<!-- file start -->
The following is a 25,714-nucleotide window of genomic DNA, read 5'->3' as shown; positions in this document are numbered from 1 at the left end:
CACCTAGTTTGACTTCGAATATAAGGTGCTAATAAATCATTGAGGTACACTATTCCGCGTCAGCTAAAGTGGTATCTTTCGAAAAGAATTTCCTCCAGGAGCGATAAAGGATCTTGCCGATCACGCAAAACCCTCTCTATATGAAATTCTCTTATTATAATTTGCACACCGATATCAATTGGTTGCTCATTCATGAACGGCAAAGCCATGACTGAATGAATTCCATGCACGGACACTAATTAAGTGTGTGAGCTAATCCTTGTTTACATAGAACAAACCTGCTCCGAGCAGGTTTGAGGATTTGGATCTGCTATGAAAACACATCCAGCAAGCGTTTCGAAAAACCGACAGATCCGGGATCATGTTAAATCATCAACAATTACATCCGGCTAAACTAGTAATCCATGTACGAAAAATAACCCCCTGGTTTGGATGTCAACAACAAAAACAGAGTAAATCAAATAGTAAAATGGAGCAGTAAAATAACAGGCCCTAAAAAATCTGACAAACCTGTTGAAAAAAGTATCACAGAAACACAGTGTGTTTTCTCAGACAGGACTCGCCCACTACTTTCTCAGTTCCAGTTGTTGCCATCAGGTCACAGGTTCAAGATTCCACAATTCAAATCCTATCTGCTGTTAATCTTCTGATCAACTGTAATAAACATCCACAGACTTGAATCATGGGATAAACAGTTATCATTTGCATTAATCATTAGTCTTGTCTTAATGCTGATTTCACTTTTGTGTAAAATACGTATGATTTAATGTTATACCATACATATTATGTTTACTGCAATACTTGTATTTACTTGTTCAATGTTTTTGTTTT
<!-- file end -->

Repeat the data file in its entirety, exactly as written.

The following is a 25,714-nucleotide window of genomic DNA, read 5'->3' as shown; positions in this document are numbered from 1 at the left end:
CACCTAGTTTGACTTCGAATATAAGGTGCTAATAAATCATTGAGGTACACTATTCCGCGTCAGCTAAAGTGGTATCTTTCGAAAAGAATTTCCTCCAGGAGCGATAAAGGATCTTGCCGATCACGCAAAACCCTCTCTATATGAAATTCTCTTATTATAATTTGCACACCGATATCAATTGGTTGCTCATTCATGAACGGCAAAGCCATGACTGAATGAATTCCATGCACGGACACTAATTAAGTGTGTGAGCTAATCCTTGTTTACATAGAACAAACCTGCTCCGAGCAGGTTTGAGGATTTGGATCTGCTATGAAAACACATCCAGCAAGCGTTTCGAAAAACCGACAGATCCGGGATCATGTTAAATCATCAACAATTACATCCGGCTAAACTAGTAATCCATGTACGAAAAATAACCCCCTGGTTTGGATGTCAACAACAAAAACAGAGTAAATCAAATAGTAAAATGGAGCAGTAAAATAACAGGCCCTAAAAAATCTGACAAACCTGTTGAAAAAAGTATCACAGAAACACAGTGTGTTTTCTCAGACAGGACTCGCCCACTACTTTCTCAGTTCCAGTTGTTGCCATCAGGTCACAGGTTCAAGATTCCACAATTCAAATCCTATCTGCTGTTAATCTTCTGATCAACTGTAATAAACATCCACAGACTTGAATCATGGGATAAACAGTTATCATTTGCATTAATCATTAGTCTTGTCTTAATGCTGATTTCACTTTTGTGTAAAATACGTATGATTTAATGTTATACCATACATATTATGTTTACTGCAATACTTGTATTTACTTGTTCAATGTTTTTGTTTT